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Sodium and Water Excretion in Heart Failure: Efficacy of Treatment Has Surpassed Knowledge of Pathophysiology

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Veterans Administration Medical Center and the University of Minnesota Medical SchoolMinneapolis, Minnesota

Ann Intern Med. 1986;105(2):272-274. doi:10.7326/0003-4819-105-2-272
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Fortunately for the patient with congestive heart failure, the effectiveness of treatment has surpassed our understanding of the pathophysiology of the disease. It is possible that the peripheral vasoconstriction and sodium-retentive abnormalities of heart failure are simply manifestations of man's progressive evolutionary move from saltwater to freshwater to land. Those species that have survived such a series of moves have also evolved elaborate systems to defend extracellular fluid and plasma volume.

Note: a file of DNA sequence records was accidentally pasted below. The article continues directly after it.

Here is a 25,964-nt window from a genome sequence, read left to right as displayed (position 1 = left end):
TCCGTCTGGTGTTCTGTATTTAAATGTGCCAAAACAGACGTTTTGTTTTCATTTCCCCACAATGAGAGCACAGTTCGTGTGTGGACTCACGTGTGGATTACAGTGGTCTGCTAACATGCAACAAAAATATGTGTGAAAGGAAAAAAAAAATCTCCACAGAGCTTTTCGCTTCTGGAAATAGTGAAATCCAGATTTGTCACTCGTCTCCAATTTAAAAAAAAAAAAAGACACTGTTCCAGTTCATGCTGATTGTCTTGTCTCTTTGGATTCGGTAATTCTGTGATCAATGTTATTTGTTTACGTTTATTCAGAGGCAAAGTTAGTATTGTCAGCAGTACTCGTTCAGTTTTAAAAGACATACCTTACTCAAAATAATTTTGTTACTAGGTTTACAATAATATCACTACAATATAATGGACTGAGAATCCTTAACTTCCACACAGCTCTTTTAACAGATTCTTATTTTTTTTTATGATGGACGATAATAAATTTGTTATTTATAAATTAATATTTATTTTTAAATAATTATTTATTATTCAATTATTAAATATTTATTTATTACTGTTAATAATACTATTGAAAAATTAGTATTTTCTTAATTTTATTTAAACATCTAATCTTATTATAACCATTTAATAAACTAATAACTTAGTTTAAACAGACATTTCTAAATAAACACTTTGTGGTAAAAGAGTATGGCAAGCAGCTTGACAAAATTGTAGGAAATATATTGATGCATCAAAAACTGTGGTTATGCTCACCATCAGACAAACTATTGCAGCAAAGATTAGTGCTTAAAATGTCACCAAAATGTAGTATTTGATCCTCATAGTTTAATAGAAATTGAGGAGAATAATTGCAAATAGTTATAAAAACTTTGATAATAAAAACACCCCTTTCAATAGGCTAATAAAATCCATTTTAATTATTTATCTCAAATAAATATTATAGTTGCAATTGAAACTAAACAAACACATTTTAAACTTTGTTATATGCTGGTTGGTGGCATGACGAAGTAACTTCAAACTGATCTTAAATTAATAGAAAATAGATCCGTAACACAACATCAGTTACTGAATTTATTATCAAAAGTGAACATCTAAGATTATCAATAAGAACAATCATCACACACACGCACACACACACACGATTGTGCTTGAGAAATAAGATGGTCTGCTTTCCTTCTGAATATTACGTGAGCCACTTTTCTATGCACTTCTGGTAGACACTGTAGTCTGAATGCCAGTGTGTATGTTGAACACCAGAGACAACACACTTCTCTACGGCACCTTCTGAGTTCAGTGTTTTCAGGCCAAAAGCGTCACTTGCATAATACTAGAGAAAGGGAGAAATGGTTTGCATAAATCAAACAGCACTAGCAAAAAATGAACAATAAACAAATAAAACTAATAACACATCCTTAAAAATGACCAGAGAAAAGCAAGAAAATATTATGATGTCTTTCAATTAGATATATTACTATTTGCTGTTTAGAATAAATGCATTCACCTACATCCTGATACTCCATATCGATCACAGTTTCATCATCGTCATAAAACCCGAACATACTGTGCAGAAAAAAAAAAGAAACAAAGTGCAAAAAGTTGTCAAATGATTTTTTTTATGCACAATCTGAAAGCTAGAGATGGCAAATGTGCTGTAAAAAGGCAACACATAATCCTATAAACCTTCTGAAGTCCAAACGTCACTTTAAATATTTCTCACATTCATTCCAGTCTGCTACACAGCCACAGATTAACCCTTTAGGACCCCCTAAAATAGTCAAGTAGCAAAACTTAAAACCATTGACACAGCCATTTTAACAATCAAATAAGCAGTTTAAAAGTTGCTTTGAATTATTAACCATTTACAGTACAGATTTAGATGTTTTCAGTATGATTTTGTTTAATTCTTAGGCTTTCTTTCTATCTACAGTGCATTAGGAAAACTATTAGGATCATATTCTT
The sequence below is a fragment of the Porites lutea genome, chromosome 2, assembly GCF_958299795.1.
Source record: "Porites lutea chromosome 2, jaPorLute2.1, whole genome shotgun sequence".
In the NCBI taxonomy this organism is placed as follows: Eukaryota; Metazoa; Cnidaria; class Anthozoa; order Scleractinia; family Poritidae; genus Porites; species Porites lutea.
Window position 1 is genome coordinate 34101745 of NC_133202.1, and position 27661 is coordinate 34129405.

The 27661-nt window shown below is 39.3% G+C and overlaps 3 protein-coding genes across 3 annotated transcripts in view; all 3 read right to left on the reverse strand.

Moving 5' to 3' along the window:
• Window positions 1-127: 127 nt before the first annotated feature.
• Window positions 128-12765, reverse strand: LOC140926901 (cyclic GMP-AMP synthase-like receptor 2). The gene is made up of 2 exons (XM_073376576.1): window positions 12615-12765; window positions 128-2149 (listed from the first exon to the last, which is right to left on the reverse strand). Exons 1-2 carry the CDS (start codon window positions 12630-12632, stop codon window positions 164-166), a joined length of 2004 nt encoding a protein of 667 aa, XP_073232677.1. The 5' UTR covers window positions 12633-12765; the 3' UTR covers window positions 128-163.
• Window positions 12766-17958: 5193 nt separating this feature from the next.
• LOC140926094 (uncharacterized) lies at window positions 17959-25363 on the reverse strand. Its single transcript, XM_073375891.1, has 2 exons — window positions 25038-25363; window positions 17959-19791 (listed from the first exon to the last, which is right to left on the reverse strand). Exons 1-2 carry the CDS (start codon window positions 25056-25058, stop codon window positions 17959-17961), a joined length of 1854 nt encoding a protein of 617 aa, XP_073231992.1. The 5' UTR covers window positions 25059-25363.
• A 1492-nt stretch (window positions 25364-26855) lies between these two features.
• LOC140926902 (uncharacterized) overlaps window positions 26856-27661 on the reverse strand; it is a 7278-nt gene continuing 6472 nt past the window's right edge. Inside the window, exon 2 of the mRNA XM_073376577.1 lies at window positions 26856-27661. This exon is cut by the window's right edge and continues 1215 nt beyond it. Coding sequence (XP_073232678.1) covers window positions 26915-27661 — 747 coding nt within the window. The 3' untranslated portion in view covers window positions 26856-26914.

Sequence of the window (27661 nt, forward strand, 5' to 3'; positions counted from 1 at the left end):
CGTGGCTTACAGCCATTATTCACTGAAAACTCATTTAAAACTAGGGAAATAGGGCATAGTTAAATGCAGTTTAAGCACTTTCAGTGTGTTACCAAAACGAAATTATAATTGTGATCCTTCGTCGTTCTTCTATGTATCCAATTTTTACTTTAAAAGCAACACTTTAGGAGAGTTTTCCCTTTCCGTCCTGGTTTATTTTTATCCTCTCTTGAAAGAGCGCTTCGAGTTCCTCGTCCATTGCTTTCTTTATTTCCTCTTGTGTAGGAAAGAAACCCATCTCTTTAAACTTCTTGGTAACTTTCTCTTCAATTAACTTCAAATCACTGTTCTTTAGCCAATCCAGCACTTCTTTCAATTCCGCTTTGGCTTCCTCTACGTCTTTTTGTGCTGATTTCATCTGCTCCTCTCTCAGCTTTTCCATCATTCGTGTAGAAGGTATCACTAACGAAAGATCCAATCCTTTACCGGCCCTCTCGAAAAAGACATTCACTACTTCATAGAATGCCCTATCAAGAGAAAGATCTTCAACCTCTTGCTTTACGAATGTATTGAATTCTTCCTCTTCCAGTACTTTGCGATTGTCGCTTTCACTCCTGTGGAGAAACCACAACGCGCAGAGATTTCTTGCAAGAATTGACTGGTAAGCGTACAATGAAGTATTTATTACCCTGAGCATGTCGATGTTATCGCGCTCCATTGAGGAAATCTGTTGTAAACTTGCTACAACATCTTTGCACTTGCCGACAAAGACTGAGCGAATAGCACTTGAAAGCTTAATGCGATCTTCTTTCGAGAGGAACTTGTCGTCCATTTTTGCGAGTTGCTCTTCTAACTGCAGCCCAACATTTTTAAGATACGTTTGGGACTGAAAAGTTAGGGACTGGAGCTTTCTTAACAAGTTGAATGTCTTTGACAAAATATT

Vasoconstriction and sodium retention are appropriate responses to loss of circulating volume. In heart failure, the kidney is, in fact, responding to what it perceives as loss of extracellular


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